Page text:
The German astronomer Johann Bode introduced this constellation on his Uranographia star atlas of 1801 to commemorate Johannes Gutenberg’s invention of printing with movable type some 350 years earlier. It lay in what is now the northern part of Puppis, between Canis Major and the hind legs of Monoceros. The constellation’s brightest star was the present-day 16 Puppis, magnitude 4.4, labelled with a capital C by Bode, lying on the lower part of the type case.
As depicted by Bode (above), Officina Typographica consisted of a case of movable type with composing stick; the frisket, a frame with four windows that folded over the printing paper; the tympan, on which the paper was placed; two inking pads to ink the type; and stacks of paper in the background. The printing press itself, which pressed the inked type against the paper, was not shown by Bode.
The whole process in operation is seen in this 17th-century engraving, which might have served as the model for Bode’s illustration:
As Bode recounted it, the idea came about when he met the French astronomer Joseph Jérôme de Lalande at an international conference at Gotha, Germany, in August 1798. Bode was then still working on his Uranographia atlas and had reached Chart XV. Lalande suggested that space might be found on the remaining charts for some new constellations, and proposed the hot air balloon invented by the Montgolfier brothers in France. In return, Bode suggested a new figure to commemorate the invention of printing. Bode’s figure became Officina Typographica and the Montgolfier balloon became Globus Aerostaticus, thereby celebrating two great inventions of Germany and France respectively.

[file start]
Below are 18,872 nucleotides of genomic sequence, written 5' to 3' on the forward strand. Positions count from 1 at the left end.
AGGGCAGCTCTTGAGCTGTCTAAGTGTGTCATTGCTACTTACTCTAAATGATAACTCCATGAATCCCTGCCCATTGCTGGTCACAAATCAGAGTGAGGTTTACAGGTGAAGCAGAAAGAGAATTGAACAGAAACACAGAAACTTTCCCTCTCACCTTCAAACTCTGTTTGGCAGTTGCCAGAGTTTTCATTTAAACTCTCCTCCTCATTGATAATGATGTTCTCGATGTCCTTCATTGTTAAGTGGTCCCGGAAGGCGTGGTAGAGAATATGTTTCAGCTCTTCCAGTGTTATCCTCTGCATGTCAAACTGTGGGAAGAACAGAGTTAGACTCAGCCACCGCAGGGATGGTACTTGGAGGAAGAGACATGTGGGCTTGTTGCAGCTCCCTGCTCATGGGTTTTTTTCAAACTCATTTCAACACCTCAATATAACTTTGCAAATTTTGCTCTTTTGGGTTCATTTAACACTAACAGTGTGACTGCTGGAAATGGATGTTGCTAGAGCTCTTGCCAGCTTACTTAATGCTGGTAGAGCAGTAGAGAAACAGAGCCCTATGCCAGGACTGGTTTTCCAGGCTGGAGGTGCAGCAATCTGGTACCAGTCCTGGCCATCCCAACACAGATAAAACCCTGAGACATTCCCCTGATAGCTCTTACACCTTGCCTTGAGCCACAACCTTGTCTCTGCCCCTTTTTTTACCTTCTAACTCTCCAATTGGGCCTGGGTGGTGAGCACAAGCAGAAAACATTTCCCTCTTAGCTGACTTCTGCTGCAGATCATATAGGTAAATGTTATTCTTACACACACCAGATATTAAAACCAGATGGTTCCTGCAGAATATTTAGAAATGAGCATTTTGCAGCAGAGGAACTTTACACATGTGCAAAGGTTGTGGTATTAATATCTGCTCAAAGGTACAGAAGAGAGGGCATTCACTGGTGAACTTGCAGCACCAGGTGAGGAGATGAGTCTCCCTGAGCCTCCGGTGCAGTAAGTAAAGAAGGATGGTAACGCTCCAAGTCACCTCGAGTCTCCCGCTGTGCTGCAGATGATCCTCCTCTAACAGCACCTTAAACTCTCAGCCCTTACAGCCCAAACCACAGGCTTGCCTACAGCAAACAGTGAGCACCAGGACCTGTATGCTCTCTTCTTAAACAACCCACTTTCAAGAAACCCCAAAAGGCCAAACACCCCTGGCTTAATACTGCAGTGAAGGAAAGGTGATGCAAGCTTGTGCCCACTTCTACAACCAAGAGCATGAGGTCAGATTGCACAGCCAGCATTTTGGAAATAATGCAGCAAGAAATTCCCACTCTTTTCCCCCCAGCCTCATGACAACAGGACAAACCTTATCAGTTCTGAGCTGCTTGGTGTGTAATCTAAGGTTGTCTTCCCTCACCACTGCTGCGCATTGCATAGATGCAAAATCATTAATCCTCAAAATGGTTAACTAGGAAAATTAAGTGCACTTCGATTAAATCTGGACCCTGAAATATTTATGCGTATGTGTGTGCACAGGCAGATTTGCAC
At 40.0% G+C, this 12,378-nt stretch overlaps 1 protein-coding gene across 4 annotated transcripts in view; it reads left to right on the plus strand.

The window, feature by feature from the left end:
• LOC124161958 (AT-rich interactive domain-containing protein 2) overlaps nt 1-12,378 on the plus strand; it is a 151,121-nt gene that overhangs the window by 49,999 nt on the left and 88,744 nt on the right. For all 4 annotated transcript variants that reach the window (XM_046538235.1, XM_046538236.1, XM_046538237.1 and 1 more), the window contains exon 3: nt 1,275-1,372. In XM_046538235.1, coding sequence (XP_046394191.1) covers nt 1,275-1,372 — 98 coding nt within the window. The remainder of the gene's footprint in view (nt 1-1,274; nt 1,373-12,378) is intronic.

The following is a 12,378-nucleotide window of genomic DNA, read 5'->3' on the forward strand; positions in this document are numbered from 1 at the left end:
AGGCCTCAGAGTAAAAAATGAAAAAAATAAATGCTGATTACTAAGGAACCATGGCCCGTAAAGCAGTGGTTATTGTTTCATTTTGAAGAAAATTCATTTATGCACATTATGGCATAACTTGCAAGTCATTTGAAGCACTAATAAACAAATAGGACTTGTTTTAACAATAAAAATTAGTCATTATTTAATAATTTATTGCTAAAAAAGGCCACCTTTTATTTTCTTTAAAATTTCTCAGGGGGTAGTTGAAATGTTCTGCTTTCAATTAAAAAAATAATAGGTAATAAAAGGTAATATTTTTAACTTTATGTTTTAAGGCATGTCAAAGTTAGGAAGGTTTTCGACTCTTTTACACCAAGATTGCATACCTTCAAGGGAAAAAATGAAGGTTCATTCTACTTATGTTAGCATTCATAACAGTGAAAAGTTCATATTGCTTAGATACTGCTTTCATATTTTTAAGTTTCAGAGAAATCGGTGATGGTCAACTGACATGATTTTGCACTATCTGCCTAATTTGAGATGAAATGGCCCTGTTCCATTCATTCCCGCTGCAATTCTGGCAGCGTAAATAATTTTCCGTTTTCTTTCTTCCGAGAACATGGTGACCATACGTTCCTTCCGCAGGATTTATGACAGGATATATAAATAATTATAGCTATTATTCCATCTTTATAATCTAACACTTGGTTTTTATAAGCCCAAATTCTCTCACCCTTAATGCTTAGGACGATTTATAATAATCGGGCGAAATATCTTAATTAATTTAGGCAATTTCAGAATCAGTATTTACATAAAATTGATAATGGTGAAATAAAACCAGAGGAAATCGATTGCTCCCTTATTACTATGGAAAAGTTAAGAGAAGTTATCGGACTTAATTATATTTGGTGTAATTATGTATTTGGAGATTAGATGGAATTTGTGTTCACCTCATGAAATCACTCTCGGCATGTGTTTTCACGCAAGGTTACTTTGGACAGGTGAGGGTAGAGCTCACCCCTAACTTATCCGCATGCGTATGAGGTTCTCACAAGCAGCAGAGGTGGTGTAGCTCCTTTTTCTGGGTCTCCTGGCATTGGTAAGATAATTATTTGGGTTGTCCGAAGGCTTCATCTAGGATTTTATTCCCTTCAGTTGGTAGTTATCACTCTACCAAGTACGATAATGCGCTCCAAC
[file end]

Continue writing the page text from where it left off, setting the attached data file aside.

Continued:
Both these new Franco–German figures made their debuts on Bode’s Uranographia in 1801. Although subsequently shown on many popular maps they were not eventually accepted, perhaps because the motives for their invention were too overtly nationalistic.
© Ian Ridpath. All rights reserved
Officina Typographica, depicting a printer’s workshop, was invented by
Johann Bode and shown on Chart XVIII of his Uranographia atlas of 1801.
Above it can be seen part of the hind quarters of Monoceros, the unicorn.
A 17th-century woodcut depicting a printer’s workshop by Abraham van Weerdt (also known as von Werdt), a Dutch engraver who worked 1636–80 in Nuremberg, Germany. In the background a compositor is hand-setting type. At right a man called a beater is inking the type, while next to him a puller is removing a printed sheet from the tympan, to be placed on the stack in front of him.